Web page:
Ray Bradbury wrote the entirety of Fahrenheit 451 in a UCLA library because he needed an office but couldn’t afford one. As a passionate proponent of libraries, he’s frequently spoken at public libraries around the country.
In a 2009 interview with The New York Times, Mr. Bradbury said, “I don’t believe in colleges and universities. I believe in libraries because most students don’t have any money. When I graduated from high school, it was during the Depression and we had no money. I couldn’t go to college, so I went to the library three days a week for 10 years.”
Considering the average cost of in-state public college is about $10,000 for the 2019-2020 year and about $37,000 at a private college, free education at the public library is an attractive alternative. All the knowledge taught at the university level can be found at your local library.
In addition to saving money on books, movies, and magazine subscriptions, libraries provide access to the knowledge and resources you need to advance in your career and make more money. If you intend on getting educated, whether you go to college or not, the library is an important resource to tap into.
Here are 6 ways your public library can save you money:
1. Books and Movies
Let’s start with the most obvious way libraries can save you money: books and movies.
Books, DVDs, streaming services, and other forms of entertainment can be expensive. Some libraries even post how much patrons save on their checkout receipts, such as the Wichita Public Library.
A photo of a user’s library receipt showing a total savings of $7,078.76 went viral on Reddit recently. Keep in mind that these numbers are for a family of 6 that frequents the library.
The great thing about most libraries is that they have a feature called the Interlibrary Loan (ILL) that allows you to request books, articles, microfilm, DVDs, musical scores, and other materials from another library system. There may or may not be a shipping charge. Make sure you check your local library catalog before requesting an item through Interlibrary Loan.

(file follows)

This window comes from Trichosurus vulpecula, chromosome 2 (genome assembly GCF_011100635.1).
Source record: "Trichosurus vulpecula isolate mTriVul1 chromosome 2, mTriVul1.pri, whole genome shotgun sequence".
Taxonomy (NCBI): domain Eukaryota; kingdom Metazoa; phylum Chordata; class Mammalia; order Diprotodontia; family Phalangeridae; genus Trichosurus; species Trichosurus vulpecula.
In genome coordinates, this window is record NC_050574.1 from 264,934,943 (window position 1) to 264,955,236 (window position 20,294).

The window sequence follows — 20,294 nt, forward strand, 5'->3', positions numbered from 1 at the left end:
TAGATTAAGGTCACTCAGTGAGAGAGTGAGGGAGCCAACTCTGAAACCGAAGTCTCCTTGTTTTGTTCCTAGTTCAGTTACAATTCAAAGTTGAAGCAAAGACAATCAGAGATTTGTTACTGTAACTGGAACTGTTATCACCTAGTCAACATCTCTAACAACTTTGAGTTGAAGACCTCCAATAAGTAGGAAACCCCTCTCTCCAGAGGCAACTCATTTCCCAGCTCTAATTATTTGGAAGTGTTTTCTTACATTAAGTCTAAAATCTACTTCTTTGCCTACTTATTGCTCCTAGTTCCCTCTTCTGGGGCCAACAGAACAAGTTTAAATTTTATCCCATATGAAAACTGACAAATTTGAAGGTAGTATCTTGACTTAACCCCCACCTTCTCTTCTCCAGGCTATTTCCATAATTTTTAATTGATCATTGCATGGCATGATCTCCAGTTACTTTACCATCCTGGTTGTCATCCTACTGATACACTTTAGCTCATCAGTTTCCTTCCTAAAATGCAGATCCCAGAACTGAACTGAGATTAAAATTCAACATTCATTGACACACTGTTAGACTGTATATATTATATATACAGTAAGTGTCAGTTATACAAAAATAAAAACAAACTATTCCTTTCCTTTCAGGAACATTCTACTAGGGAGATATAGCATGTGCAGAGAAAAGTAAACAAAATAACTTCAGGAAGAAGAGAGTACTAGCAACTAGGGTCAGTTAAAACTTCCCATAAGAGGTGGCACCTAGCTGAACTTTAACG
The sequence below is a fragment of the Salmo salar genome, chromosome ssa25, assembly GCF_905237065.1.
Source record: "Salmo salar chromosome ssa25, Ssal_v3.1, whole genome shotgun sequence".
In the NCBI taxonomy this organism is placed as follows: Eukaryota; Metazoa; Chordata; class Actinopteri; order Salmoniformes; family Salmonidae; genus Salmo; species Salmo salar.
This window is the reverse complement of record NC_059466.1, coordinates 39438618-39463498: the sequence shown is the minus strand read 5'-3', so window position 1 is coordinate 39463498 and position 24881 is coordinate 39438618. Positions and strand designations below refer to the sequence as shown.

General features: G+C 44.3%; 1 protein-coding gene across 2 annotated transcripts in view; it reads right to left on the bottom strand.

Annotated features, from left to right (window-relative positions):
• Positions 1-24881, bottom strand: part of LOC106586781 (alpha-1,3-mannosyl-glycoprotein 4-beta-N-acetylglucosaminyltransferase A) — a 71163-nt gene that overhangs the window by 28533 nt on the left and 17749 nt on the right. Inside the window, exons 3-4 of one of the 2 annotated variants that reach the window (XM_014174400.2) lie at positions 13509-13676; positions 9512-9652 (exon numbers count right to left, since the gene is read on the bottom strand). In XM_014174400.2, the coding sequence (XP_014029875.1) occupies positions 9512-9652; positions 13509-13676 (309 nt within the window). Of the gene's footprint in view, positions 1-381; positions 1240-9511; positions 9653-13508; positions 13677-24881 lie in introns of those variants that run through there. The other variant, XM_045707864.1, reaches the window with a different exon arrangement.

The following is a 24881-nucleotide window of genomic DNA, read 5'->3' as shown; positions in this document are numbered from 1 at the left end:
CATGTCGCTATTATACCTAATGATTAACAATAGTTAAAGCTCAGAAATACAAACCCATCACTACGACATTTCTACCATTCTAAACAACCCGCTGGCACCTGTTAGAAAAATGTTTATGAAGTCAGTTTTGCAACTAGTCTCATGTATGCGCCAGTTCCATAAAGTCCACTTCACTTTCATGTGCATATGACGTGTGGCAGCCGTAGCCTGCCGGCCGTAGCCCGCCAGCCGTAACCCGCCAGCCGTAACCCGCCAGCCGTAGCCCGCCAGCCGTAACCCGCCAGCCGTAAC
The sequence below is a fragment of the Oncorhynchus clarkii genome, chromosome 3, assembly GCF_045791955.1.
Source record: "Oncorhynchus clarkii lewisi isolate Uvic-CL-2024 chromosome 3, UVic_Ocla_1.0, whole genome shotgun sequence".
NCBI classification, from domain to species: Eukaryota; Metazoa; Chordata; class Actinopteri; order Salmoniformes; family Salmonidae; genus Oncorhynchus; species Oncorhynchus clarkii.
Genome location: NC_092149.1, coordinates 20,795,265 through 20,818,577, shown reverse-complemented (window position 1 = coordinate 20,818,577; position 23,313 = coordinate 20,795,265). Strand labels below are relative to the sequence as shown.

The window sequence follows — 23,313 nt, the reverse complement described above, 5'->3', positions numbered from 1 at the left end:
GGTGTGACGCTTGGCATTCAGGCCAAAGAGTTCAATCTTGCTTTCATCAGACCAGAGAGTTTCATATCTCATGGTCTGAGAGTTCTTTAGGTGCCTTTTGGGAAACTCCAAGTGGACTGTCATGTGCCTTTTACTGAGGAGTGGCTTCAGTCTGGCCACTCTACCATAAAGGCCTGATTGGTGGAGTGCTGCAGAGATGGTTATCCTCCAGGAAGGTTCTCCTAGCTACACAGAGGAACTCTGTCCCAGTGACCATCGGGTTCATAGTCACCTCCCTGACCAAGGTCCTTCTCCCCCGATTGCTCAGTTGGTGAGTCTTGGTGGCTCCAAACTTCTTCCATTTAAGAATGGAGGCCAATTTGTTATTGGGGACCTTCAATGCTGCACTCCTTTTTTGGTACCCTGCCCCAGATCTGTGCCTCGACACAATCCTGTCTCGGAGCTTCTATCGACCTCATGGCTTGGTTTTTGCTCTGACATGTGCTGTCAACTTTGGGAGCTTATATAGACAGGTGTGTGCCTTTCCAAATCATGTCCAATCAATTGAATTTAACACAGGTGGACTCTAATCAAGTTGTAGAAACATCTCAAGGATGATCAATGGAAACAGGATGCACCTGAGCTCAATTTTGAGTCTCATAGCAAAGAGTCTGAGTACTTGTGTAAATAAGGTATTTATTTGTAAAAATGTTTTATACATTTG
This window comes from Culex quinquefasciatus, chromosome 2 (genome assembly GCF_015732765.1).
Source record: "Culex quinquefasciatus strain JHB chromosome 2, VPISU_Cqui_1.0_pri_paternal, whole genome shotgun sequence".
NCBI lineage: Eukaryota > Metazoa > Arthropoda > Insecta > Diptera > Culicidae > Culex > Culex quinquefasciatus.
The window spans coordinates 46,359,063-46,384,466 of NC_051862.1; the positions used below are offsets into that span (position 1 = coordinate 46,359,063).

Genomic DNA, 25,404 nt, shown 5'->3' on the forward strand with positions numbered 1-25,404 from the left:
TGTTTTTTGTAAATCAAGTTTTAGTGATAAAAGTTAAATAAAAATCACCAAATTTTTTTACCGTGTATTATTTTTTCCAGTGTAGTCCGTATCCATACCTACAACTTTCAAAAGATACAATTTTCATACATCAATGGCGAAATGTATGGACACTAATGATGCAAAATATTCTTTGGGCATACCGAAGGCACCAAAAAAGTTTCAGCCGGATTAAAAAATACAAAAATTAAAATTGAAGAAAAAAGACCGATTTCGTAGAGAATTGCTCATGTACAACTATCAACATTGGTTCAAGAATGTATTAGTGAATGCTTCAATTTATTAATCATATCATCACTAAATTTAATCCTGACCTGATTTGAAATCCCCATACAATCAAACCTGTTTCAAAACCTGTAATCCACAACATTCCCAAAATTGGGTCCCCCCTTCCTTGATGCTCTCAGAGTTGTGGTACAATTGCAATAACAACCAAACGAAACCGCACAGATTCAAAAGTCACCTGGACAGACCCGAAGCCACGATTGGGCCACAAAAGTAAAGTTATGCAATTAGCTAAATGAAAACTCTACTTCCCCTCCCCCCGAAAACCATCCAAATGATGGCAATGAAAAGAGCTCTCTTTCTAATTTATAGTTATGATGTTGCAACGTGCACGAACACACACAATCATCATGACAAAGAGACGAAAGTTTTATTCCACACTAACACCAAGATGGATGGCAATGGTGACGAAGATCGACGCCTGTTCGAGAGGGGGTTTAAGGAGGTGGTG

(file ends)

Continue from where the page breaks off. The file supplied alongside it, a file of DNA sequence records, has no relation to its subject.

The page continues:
And you probably don’t have to worry about late fees anymore! More and more public libraries are eliminating late fines to bring back patrons and alleviate inequity. Keep in mind that you’ll still have to pay for lost or damaged items.
2. Research Database
Did you know that your public library offers free access to a huge electronic database of articles, publications, ebooks and other texts? They have everything from JSTOR and EBSCO to PressReader and ProQuest. All you need is a computer and an internet connection, which the library also provides for free.
3. Online Courses
Here are some other online courses and tutorials you may have access to:
Universal Class – offers hundreds of courses in diverse subjects, such as Gardening, Homeschooling, Law, Health, and Technology.
Pronunciator – provides a range of language-learning courses and resources, covering over 130 languages.
4. Live Tutoring
Many libraries offer live tutoring and homework help in a variety of subjects. Need help with an essay or math problem? Don’t give up — contact your local library!
5. Magazines and Newspapers
In the database section of your library’s website, you should be able to find access to digital versions of newspapers and magazines, such as PressReader.
6. Events, Workshops, and Various Programs
Check your local library for classes, clubs, activities, story time, workshops, and other events. This is a great way to get out of the house and have fun without spending any money. Local libraries normally publish calendars of events on their website.
You can find everything from board game and wellness clubs to music and foreign language lessons. You’ll be surprised by what you find.
Libraries are a great way to save money and expand horizons for anyone, but they are especially helpful to those sticking to a budget. If you’re in debt, don’t spend another penny on books, DVDs, online courses, or streaming services that you can get for free at the library!